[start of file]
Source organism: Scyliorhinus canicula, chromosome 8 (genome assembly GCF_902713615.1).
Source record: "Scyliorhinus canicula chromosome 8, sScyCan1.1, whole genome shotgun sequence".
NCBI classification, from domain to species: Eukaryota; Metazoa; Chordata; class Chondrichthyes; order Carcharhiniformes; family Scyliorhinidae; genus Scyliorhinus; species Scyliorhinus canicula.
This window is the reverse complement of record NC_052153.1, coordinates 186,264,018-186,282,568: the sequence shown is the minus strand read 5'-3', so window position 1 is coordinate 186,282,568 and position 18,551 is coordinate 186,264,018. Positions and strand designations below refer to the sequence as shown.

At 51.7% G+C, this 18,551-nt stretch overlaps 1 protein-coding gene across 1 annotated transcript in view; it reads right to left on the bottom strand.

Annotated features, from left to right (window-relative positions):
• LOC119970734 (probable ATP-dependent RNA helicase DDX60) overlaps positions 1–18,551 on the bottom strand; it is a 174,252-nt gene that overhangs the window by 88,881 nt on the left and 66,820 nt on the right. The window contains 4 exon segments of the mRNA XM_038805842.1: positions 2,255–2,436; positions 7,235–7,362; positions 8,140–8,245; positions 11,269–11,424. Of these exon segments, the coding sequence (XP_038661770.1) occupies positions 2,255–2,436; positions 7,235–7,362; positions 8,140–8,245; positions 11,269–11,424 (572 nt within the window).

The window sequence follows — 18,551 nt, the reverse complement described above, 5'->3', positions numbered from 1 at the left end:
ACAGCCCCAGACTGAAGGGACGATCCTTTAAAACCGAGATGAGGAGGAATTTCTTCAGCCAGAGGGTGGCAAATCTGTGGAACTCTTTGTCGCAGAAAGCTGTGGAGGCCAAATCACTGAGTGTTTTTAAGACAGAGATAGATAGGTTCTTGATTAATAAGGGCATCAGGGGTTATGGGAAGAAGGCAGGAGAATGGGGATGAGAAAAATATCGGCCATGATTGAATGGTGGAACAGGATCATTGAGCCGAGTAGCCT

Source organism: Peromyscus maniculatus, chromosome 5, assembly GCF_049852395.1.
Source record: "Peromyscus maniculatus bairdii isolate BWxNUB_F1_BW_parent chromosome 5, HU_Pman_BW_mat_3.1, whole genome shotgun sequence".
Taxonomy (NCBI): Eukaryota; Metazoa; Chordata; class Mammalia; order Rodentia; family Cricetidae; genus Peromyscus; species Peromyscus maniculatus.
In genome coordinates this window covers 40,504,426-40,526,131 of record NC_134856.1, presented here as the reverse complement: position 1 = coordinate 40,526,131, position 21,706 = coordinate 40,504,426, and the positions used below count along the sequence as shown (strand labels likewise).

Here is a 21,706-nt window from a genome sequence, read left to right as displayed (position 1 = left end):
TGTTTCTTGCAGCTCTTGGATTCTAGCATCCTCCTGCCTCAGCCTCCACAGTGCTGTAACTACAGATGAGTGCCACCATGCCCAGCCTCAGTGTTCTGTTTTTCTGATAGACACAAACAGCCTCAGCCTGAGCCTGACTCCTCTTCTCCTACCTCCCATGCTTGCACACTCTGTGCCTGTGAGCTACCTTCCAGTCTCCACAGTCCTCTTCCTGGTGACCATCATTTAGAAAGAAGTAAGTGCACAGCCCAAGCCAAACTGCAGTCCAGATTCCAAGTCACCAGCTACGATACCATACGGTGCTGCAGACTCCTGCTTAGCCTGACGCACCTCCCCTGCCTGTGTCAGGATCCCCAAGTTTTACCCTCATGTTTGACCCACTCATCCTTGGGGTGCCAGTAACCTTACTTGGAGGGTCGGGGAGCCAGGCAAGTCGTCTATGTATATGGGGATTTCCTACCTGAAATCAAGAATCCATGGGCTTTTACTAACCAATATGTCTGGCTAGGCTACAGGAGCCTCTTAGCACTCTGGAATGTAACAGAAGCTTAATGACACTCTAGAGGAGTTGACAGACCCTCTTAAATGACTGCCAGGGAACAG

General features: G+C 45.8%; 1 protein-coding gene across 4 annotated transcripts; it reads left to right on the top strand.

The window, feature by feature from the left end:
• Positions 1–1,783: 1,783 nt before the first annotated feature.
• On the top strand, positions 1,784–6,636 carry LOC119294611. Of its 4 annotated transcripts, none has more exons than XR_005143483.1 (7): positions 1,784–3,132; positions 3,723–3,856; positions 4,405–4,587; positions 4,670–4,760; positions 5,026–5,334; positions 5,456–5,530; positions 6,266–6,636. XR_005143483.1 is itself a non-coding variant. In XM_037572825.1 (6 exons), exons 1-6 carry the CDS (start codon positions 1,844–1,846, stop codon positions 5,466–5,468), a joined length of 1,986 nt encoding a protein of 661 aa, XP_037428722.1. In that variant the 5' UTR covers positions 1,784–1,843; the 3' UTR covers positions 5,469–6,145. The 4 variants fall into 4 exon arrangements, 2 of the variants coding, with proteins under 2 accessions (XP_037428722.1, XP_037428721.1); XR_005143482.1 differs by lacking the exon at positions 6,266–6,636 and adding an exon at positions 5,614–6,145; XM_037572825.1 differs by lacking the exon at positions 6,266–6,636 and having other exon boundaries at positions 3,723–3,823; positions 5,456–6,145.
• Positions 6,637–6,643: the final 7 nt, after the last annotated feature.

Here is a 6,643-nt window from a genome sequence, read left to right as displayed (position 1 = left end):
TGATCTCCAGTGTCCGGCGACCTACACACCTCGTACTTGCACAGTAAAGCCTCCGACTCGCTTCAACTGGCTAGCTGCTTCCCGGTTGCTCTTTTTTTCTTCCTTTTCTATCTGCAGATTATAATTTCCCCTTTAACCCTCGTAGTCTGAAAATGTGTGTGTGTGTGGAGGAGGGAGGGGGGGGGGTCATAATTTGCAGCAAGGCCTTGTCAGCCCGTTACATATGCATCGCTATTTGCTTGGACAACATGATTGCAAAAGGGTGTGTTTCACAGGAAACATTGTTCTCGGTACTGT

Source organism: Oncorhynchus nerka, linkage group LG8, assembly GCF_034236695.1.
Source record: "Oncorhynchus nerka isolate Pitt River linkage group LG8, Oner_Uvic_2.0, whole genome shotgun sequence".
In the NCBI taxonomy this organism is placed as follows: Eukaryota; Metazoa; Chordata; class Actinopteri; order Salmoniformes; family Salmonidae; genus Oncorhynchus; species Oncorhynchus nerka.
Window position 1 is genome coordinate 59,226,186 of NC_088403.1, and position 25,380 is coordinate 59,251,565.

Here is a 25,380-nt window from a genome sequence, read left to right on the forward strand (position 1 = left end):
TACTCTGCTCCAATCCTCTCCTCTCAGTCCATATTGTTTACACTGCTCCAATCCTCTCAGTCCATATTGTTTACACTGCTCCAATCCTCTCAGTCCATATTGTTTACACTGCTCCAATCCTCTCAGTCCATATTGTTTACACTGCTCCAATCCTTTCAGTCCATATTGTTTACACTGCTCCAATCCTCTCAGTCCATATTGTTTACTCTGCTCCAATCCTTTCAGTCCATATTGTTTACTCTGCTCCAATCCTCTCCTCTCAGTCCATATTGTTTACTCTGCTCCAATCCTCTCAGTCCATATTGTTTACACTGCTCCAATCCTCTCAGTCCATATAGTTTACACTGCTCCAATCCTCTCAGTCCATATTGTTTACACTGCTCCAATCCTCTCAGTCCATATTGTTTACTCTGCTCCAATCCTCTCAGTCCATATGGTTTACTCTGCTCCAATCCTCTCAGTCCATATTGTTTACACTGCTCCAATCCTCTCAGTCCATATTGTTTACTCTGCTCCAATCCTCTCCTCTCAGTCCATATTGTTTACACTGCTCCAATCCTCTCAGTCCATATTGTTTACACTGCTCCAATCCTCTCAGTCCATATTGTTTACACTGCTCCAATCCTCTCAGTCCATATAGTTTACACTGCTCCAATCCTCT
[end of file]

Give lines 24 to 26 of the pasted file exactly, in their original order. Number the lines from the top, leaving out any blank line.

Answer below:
Source record: "Oncorhynchus nerka isolate Pitt River linkage group LG8, Oner_Uvic_2.0, whole genome shotgun sequence".
In the NCBI taxonomy this organism is placed as follows: Eukaryota; Metazoa; Chordata; class Actinopteri; order Salmoniformes; family Salmonidae; genus Oncorhynchus; species Oncorhynchus nerka.
Window position 1 is genome coordinate 59,226,186 of NC_088403.1, and position 25,380 is coordinate 59,251,565.